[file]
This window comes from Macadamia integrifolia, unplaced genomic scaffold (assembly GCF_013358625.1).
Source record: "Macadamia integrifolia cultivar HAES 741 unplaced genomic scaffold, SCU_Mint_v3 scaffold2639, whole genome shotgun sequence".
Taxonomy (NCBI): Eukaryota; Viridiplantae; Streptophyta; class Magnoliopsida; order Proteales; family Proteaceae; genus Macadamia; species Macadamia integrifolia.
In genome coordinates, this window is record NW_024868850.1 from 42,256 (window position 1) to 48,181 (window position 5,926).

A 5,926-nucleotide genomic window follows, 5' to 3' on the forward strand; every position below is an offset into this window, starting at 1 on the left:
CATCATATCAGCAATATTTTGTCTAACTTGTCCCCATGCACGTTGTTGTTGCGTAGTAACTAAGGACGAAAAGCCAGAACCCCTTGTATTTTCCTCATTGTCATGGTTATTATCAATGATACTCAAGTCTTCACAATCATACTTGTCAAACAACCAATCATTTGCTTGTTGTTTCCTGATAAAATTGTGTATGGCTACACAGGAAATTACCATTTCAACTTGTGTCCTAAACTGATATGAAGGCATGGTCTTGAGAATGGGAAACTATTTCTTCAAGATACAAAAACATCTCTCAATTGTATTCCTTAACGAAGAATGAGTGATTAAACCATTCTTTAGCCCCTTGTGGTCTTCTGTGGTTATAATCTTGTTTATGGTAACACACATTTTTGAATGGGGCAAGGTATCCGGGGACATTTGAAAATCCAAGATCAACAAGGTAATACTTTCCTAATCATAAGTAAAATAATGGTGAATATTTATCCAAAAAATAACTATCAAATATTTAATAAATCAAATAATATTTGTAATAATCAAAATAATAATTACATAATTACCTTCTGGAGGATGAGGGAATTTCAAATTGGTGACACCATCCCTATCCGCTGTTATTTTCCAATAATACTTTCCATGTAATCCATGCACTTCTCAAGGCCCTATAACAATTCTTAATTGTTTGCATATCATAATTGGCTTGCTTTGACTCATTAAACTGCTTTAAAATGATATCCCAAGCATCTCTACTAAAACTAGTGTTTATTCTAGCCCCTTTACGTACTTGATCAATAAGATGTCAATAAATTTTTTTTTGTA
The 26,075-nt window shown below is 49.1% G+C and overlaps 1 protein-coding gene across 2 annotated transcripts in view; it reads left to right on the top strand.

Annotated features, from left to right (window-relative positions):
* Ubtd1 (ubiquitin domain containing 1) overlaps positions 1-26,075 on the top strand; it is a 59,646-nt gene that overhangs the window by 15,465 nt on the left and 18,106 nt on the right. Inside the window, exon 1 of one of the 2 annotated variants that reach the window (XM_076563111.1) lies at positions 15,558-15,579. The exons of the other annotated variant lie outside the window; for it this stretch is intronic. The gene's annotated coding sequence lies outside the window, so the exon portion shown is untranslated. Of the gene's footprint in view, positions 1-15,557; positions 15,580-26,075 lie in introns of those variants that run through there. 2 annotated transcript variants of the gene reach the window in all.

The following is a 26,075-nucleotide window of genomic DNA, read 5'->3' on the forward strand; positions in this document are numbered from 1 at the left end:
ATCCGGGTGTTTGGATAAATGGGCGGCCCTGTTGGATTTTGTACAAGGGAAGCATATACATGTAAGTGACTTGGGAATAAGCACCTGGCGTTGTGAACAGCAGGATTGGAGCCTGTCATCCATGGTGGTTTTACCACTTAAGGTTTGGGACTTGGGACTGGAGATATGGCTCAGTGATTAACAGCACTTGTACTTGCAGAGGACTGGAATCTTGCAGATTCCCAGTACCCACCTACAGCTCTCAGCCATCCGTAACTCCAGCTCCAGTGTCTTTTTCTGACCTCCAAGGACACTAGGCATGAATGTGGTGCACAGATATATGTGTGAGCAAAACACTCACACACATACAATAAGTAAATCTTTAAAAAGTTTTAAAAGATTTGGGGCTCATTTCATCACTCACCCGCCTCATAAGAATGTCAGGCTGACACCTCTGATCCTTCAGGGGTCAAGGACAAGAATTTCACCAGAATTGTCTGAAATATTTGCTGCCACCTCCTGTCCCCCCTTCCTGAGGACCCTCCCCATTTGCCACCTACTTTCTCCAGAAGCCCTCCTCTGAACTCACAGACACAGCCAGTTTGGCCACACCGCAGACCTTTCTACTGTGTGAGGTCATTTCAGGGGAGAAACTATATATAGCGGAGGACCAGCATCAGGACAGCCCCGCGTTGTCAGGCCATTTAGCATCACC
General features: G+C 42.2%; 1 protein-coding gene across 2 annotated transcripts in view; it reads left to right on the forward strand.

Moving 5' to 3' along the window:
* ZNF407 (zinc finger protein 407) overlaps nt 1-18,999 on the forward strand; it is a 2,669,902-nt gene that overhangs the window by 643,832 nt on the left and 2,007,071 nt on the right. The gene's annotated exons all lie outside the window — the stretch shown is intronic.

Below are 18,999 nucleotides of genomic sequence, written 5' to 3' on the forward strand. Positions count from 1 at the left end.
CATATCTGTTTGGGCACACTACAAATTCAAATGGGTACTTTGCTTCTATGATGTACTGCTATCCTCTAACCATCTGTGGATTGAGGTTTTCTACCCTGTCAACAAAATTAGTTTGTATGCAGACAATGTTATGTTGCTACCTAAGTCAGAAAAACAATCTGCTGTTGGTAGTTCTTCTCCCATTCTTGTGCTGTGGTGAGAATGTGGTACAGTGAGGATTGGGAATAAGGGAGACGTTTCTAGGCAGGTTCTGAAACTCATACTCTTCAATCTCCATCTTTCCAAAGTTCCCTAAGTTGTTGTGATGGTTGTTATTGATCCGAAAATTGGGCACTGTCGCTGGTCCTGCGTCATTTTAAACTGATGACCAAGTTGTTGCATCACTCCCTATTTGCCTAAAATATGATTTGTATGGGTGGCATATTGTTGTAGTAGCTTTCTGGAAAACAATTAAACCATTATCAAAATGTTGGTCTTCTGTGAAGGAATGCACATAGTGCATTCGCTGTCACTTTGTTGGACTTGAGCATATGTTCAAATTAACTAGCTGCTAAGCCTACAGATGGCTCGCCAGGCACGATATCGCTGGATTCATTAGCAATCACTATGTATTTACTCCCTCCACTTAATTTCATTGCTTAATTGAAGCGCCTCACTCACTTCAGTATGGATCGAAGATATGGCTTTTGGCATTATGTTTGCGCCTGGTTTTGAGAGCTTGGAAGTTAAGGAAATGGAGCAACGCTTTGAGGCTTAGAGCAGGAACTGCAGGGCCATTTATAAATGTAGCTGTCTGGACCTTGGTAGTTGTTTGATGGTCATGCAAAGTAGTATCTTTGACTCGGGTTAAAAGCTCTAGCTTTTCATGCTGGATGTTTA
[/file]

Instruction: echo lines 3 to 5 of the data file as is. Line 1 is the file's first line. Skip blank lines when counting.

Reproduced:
Taxonomy (NCBI): Eukaryota; Viridiplantae; Streptophyta; class Magnoliopsida; order Proteales; family Proteaceae; genus Macadamia; species Macadamia integrifolia.
In genome coordinates, this window is record NW_024868850.1 from 42,256 (window position 1) to 48,181 (window position 5,926).

A 5,926-nucleotide genomic window follows, 5' to 3' on the forward strand; every position below is an offset into this window, starting at 1 on the left: